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Systematic (IUPAC) name
(2S,5R,6R)-6-[(2,6-dimethoxybenzoyl)amino]-3,3-dimethyl-7-oxo-4-thia-1-azabicyclo[3.2.0]heptane-2-carboxylic acid
Clinical data
Legal status ?
Routes IV
Pharmacokinetic data
Bioavailability Not orally absorbed
Metabolism hepatic, 20–40%
Half-life 25–60 minutes
Excretion renal
CAS number 61-32-5 YesY
ATC code J01CF03 QJ51CF03
PubChem CID 6087
DrugBank DB01603
ChemSpider 5862 N
Chemical data
Formula C17H20N2O6S 
Mol. mass 380.42 g/mol
 N (what is this?)  (verify)

Meticillin (INN, BAN) or methicillin (USAN) is a narrow-spectrum beta-lactam antibiotic of the penicillin class. It should not be confused with the antibiotic metacycline. In 2005 the name of the drug was changed from methicillin to meticillin in accordance with the International Pharmacopoeia guidelines.[1]


Meticillin was developed by Beecham in 1959.[2] It was previously used to treat infections caused by susceptible Gram-positive bacteria, in particular, beta-lactamase-producing organisms such as Staphylococcus aureus that would otherwise be resistant to most penicillins, but it is no longer clinically used.[clarification needed]

Its role in therapy has been largely replaced by flucloxacillin and dicloxacillin, however the term meticillin-resistant Staphylococcus aureus (MRSA) continues to be used to describe Staphylococcus aureus strains resistant to all penicillins.[3]

Meticillin is no longer manufactured because the more stable and similar penicillins such as oxacillin (used for clinical antimicrobial susceptibility testing), flucloxacillin, and dicloxacillin are used medically.

Mode of action[edit]

Like other beta-lactam antibiotics, meticillin acts by inhibiting the synthesis of bacterial cell walls. It inhibits cross-linkage between the linear peptidoglycan polymer chains that make up a major component of the cell wall of Gram-positive bacteria. It does this by binding to and competitively inhibiting the transpeptidase enzyme used by bacteria to cross-link the peptide (D-alanyl-alanine) used in peptidoglycan synthesis. Meticillin and other beta-lactam antibiotics are structural analogs of D-alanyl-alanine, and the transpeptidase enzymes that bind to them are sometimes called penicillin-binding proteins (PBPs).[4]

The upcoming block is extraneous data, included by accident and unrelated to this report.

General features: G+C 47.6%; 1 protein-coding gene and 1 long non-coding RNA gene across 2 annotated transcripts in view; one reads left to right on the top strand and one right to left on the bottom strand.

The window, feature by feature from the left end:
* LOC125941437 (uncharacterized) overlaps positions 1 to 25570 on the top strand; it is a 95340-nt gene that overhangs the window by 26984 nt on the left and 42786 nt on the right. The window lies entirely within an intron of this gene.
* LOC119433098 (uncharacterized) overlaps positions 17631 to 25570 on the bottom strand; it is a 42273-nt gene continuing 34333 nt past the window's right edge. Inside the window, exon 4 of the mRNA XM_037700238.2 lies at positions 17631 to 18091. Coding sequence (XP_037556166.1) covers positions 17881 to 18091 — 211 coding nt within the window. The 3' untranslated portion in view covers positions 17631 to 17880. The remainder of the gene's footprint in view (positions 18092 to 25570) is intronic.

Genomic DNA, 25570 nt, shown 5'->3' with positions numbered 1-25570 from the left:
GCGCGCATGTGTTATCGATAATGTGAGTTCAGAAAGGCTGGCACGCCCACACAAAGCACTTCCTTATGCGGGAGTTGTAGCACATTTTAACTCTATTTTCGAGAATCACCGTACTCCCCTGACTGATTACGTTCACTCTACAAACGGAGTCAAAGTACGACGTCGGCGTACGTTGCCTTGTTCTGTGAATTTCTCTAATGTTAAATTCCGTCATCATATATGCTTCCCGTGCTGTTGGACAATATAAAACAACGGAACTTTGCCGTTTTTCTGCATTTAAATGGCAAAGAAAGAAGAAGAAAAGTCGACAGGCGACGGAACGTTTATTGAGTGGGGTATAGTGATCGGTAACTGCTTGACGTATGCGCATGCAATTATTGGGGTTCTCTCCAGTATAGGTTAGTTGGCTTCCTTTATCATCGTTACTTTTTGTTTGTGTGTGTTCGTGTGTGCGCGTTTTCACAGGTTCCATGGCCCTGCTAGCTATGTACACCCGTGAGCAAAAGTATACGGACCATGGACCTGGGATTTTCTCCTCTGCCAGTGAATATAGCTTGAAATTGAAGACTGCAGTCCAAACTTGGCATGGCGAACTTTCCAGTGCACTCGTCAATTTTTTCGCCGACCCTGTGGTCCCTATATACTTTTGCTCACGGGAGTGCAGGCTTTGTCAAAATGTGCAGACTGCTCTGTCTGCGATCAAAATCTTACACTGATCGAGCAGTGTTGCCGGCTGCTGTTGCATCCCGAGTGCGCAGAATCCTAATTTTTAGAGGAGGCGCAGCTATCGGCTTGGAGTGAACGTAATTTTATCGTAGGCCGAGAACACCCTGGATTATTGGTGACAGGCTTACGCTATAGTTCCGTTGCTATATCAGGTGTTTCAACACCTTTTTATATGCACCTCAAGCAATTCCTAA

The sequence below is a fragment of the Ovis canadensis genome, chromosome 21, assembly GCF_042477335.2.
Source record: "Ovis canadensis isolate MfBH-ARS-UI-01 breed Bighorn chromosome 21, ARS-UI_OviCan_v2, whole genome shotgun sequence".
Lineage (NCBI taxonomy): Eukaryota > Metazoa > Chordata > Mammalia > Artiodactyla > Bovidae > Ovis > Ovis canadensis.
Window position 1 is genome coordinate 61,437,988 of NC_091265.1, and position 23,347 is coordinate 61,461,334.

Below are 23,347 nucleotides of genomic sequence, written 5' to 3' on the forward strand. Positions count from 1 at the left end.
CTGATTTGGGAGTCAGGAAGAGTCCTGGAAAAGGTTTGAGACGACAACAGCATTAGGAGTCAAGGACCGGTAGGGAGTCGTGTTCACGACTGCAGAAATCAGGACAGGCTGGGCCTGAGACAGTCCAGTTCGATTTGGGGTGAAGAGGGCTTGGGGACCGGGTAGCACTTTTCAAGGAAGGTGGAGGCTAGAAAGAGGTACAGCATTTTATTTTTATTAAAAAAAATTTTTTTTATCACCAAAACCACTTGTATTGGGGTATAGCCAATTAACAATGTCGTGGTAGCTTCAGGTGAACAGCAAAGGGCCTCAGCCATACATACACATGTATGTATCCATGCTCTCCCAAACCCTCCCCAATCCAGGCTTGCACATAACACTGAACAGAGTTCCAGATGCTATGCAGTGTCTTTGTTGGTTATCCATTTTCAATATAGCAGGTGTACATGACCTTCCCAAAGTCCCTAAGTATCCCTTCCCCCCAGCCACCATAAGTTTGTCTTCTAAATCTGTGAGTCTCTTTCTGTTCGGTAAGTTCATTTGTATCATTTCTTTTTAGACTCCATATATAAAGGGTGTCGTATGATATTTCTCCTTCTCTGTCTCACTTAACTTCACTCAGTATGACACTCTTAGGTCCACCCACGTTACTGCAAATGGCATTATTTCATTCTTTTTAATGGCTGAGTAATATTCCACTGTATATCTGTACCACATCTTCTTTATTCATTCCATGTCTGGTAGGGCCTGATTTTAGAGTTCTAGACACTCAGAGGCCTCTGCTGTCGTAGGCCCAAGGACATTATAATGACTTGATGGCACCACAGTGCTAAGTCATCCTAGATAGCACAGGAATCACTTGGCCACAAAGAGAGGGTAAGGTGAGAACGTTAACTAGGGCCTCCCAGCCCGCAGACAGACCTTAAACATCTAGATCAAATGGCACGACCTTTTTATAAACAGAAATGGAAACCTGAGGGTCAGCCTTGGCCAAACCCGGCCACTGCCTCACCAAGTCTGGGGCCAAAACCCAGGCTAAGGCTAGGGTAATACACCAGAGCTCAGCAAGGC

Spectrum of bacterial resistance and susceptibility[edit]

At one time, methicillin was used to treat infections caused by certain Gram-positive bacteria including Staphylcoccus aureus, Staphylococcus epidermidis, Streptococcus pyogenes, and Streptococcus pneumoniae. Today, methicillin is not as effective against these organisms due to increasing resistance. The following provides susceptibility data on a few medically significant bacteria:

  • Staphylococcus aureus - 0.125 μg/mL - >100 μg/mL
  • Methicillin resistant Staphylococcus aureus (MRSA) - 15.6 μg/mL - >1000 μg/mL
  • Streptococcus pneumoniae 0.39 μg/mL


Medicinal chemistry[edit]

Meticillin is insensitive to beta-lactamase (also known as penicillinase) enzymes secreted by many penicillin-resistant bacteria. The presence of the ortho-dimethoxyphenyl group directly attached to the side-chain carbonyl group of the penicillin nucleus facilitates the β-lactamase resistance, since those enzymes are relatively intolerant of side-chain steric hindrance. Thus, it is able to bind to penicillin-binding proteins (PBPs) and inhibit peptidoglycan crosslinking, but it is not bound by or inactivated by β-lactamases.

Clinical use[edit]

Meticillin is no longer used to treat patients. Compared to other beta-lactamase-resistant penicillins, it is less active, can be administered only parenterally, and has a higher frequency of interstitial nephritis, an otherwise-rare side-effect of penicillins. However, it serves a purpose in the laboratory to determine the antibiotic sensitivity of Staphylococcus aureus to other beta-lactamase-resistant penicillins.


  1. ^ UK parliament MRSA
  2. ^ Graham Dutfield (30 July 2009). Intellectual property rights and the life science industries: past, present and future. World Scientific. pp. 140–. ISBN 978-981-283-227-6. Retrieved 18 November 2010. 
  3. ^ MRSA—past, present, future
  4. ^ Gladwin M., Trattler B. Clinical Microbiology made ridiculously simple. 3rd edition. Miami: MedMaster, Inc.; 2004.
  5. ^